3 Things to Look for in a Climbing Shoe

3 Things to Look for in a Climbing Shoe
Suppose you're in the market for a new climbing shoe. You're probably reading this article because you're researching before investing in a new pair. While reading individual shoe reviews about another climber's test drive is helpful, every shoe, foot, and individual's climbing needs differ. Whether new to climbing or frustrated after making a few bad purchases, this article points you in the right direction to choose the best shoe for you.
When you're on the lookout for the perfect climbing shoe, it's not just about comfort, it's about enhancing your performance. Consider the type of climbing you'll be doing most—bouldering, sport climbing, or traditional (trad) climbing—as each style may require different support or flexibility. The right shoe can make all the difference in your climbing experience, so keep reading to discover what makes a climbing shoe great and how to find the one that feels like it was made just for you.

Here are 3 things to look for in a climbing shoe

1. Above all else, buy shoes that fit.

Over the years, our collective experience of using different brands and types of shoes showed us that every shoe brand (in addition to the model) fits differently. At Butora, we've sought to be the company that offers various fits, ranging from narrow to regular to wide: Fit is that important.
You may be drawn to a particular shoe because of its looks. Your friends swear by that brand, or its rubber is stickier than others. But what uses are any of these things if your shoe doesn't fit properly? Will that aggressive down-turned-toe do you any good if the heel pops off every time you do a heel hook? Will that excellent shoe design soothe you when your toes scream after climbing your second pitch in your too-tight shoes?
While extra features are excellent, they cannot make up for a good fit. And quite frankly, plenty of people can climb 5.12 or harder with "beginner" shoes! You won't see Chris Sharma take a fall because he didn't have his Shamans on. Likewise, you won't climb like Chris Sharma just because you're wearing his Shamans.
Remember, comfort is king. When you're halfway up a climb, and your focus should be on your next move, the last thing you want is to be distracted by pinching or sliding shoes. A well-fitting shoe becomes an extension of your body, allowing you to feel the rock and move with precision.
Don't get caught up in the hype. It's easy to think that the more expensive or advanced a shoe is, the better it will perform. But the truth is, a shoe that fits poorly won't just hold you back—it could also lead to injuries. Your feet are your foundation. If they aren't happy, neither are you.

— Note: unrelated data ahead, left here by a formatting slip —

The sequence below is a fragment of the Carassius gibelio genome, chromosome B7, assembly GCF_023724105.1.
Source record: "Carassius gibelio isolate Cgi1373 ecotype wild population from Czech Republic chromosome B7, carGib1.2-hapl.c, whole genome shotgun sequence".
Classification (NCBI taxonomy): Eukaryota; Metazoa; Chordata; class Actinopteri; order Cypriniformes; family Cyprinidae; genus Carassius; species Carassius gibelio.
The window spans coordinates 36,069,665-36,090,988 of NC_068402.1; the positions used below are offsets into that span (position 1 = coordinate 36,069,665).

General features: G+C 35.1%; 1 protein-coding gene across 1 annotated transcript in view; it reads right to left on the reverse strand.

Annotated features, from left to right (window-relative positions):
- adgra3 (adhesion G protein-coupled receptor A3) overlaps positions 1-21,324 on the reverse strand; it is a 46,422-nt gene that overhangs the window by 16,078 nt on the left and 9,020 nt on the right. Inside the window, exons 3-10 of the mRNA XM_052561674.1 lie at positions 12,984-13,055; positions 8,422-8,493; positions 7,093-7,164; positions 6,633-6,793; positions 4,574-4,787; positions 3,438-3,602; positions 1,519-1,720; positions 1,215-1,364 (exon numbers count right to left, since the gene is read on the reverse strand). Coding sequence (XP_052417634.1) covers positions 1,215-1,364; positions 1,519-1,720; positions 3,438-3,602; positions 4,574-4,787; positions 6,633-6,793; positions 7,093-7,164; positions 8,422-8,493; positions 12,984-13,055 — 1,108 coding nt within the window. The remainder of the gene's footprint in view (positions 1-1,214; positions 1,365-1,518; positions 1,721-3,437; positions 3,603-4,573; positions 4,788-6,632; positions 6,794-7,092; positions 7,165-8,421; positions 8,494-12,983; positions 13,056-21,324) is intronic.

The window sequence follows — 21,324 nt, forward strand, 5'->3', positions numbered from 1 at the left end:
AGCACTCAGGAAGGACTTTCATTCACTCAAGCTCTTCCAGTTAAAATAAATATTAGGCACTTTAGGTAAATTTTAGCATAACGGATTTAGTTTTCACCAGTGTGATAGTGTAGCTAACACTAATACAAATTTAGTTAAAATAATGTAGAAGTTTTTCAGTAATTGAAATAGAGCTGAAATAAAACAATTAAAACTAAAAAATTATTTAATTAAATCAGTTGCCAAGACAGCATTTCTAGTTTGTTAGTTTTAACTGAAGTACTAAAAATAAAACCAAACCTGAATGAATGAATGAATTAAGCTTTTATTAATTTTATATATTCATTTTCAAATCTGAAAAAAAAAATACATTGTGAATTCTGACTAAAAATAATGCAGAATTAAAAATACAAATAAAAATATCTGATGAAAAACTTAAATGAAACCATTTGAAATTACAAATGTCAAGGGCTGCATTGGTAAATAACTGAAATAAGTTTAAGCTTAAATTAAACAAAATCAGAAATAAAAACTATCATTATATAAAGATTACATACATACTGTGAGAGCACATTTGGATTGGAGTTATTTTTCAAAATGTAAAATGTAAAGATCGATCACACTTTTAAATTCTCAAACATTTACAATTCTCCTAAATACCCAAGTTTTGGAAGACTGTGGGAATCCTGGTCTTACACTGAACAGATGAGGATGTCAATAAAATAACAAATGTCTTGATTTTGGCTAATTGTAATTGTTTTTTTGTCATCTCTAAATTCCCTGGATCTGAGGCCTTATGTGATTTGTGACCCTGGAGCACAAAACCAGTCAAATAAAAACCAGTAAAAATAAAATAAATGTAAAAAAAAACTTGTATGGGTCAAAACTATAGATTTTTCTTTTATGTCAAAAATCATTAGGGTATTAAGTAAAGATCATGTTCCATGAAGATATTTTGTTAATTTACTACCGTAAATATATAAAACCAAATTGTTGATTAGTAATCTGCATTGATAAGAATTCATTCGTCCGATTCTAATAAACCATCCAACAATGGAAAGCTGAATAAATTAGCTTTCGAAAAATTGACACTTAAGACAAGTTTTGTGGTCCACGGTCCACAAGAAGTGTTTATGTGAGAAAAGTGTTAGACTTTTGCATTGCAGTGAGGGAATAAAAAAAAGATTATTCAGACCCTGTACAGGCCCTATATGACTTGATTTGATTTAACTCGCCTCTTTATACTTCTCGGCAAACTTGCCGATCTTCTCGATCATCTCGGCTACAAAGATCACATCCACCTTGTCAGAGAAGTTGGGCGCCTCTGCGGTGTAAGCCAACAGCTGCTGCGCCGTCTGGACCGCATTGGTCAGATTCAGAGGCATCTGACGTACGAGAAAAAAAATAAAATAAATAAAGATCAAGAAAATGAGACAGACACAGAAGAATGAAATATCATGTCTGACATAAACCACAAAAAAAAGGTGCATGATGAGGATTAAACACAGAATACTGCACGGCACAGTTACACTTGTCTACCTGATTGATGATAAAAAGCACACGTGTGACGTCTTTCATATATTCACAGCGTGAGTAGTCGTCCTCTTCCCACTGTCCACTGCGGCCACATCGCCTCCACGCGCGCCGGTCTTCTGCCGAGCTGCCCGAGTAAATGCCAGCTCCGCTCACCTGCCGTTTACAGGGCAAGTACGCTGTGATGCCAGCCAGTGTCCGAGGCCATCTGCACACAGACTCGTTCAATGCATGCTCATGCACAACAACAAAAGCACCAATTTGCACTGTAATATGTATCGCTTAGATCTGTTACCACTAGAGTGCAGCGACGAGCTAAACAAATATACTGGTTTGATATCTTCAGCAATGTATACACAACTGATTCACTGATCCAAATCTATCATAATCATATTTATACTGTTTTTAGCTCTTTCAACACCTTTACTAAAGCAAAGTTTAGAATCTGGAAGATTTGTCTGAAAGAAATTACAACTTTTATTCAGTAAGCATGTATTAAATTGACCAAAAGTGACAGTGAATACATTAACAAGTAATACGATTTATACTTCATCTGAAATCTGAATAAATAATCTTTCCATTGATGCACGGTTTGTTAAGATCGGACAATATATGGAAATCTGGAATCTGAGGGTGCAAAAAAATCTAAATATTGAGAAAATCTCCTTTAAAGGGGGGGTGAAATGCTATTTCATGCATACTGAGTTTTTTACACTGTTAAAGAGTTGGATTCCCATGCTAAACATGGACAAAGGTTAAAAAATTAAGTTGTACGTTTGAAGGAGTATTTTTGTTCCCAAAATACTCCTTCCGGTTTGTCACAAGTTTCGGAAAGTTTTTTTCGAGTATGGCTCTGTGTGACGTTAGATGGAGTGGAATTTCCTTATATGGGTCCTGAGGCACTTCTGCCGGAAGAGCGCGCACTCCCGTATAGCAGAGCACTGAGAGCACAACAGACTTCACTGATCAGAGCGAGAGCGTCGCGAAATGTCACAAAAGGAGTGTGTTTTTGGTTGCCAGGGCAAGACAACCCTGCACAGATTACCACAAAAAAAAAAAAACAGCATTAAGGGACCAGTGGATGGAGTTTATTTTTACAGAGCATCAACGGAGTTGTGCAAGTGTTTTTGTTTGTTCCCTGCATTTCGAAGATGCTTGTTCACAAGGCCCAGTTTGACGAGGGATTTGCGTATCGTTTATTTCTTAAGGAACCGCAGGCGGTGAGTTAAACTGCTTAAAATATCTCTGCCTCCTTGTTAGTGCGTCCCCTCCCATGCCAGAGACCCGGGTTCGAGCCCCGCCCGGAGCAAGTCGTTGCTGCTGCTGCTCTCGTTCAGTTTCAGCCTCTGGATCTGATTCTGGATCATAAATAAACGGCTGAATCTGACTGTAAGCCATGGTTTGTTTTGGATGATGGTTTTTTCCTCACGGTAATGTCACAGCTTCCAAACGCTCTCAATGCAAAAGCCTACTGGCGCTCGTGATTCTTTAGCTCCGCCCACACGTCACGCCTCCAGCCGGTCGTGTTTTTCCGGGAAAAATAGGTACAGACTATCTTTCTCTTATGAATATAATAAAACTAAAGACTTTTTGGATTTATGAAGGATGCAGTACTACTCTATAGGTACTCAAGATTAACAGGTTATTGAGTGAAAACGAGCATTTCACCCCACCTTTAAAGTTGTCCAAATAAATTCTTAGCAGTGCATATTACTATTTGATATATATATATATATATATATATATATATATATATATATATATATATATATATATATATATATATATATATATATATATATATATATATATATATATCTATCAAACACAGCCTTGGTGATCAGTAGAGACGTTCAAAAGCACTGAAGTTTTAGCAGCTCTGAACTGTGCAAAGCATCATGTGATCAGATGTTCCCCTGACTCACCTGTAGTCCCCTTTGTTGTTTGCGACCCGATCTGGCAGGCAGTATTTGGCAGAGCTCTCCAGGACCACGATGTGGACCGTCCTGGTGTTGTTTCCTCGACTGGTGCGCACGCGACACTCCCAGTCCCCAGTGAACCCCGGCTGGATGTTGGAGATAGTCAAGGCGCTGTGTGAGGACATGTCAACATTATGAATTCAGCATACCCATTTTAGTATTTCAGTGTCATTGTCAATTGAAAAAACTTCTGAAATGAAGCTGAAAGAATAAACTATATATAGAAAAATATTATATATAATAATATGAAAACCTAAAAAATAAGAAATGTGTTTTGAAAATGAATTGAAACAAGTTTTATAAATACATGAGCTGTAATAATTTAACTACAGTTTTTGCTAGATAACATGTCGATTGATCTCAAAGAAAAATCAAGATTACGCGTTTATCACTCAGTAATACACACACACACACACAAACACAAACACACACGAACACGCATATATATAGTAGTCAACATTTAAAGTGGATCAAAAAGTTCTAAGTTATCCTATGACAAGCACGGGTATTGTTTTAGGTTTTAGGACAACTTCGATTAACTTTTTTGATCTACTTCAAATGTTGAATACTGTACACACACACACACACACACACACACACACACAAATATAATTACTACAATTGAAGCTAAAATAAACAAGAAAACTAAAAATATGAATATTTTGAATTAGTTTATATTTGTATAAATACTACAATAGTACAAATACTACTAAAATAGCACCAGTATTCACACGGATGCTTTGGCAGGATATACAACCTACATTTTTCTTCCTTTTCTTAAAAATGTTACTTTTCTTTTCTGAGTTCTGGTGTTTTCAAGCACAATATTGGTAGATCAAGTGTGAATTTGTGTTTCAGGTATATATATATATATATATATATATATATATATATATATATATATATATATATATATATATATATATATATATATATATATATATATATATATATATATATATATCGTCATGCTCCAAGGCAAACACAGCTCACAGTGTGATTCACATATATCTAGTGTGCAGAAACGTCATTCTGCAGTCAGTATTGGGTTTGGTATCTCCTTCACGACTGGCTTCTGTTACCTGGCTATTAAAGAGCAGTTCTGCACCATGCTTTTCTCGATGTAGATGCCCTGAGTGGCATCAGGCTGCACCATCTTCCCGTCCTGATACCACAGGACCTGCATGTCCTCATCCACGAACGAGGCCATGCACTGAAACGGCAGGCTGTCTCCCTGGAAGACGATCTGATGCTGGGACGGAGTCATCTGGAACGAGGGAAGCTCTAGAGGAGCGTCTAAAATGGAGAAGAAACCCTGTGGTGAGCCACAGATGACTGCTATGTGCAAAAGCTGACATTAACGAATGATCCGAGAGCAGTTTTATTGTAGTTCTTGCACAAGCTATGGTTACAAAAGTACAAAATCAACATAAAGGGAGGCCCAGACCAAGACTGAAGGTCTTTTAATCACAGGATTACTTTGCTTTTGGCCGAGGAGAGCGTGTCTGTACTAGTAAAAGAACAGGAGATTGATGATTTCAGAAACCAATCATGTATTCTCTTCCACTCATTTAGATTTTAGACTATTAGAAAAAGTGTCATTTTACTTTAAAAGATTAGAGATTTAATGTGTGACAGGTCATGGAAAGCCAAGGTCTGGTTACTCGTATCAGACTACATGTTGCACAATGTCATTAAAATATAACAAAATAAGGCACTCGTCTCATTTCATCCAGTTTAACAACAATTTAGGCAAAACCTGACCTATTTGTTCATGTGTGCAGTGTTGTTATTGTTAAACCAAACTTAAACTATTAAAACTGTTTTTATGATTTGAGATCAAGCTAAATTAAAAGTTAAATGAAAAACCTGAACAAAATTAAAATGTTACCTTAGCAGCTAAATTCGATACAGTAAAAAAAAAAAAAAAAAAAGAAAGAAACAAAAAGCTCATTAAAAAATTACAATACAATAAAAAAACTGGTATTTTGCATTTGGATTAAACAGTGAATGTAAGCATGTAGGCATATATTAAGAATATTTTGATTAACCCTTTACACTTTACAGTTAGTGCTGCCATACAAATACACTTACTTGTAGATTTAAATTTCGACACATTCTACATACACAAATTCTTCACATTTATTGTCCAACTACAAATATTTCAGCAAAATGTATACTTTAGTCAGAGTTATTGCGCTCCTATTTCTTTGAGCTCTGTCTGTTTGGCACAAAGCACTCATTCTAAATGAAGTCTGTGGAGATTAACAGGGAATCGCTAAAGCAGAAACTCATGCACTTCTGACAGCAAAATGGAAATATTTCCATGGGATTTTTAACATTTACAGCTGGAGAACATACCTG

So, take the time to try on different sizes and styles. Pay attention to how each pair feels on your feet. Are there any pressure points? Do your toes have enough room to wiggle? Can you walk around comfortably? These are all crucial questions to ask before making a purchase.
In the end, the best climbing shoe for you is the one that fits so well you barely notice it's there. That's the shoe that will help you push your limits and enjoy every moment on the wall.
So, what constitutes a good fit? Here are things to look for:
Butora Acro Climbing Shoes
  • A climbing shoe should be snug.
  • There are no air pockets in the heel or midfoot.
  • The toes are not too tight. REI and climbing shops like ours often have a rock wall where you can test shoes on. Use it. Your toes will thank you in the end.
  • For a better custom fit, look for laces, webbing, and straps that go both ways (one that tightens right-left and one that draws left-right like with our Endeavor).
  • You've accounted for stretch. Synthetic materials will barely stretch, while leather will stretch over time.
  • If you're a guy with narrow or low-volume feet, be bold about sporting some women's climbing shoes (and vice versa). Women's shoes tend to have a lower ankle and heel area. They also tend to come in pink, lavender, and teal. But who cares about the girly colors if you're a dude and the women's fit works better for you?


2. Durability.

Durability is crucial if you're on a budget and don't feel like dropping money on a new pair of shoes every few months. There are two main issues regarding durability: how long the climbing shoe rubber lasts and how long the lace or strap system lasts.

Rock Climbing Shoes - Butora Acro Blue
When you're on the beginner end of climbing, your footwork is probably less precise, translating to more significant wear and tear on the shoe rubber. In such a case, a pair of thin-soled shoes that promise a better toe to feel on the rock is probably more conducive to a blown-out toe and wasted money than performance. We'd rather see beginners in something like our Blue Senegi or Habara Picante, which we designed for durability without sacrificing performance.
Conversely, pulling tabs, laces, and straps can wear out even faster than the rubber when you're more advanced at climbing. For instance, with crack climbing, laces or straps will rub against the wall and wear out accordingly. In such a case, look for an enclosed toe lace-up system that protects laces from abrasion.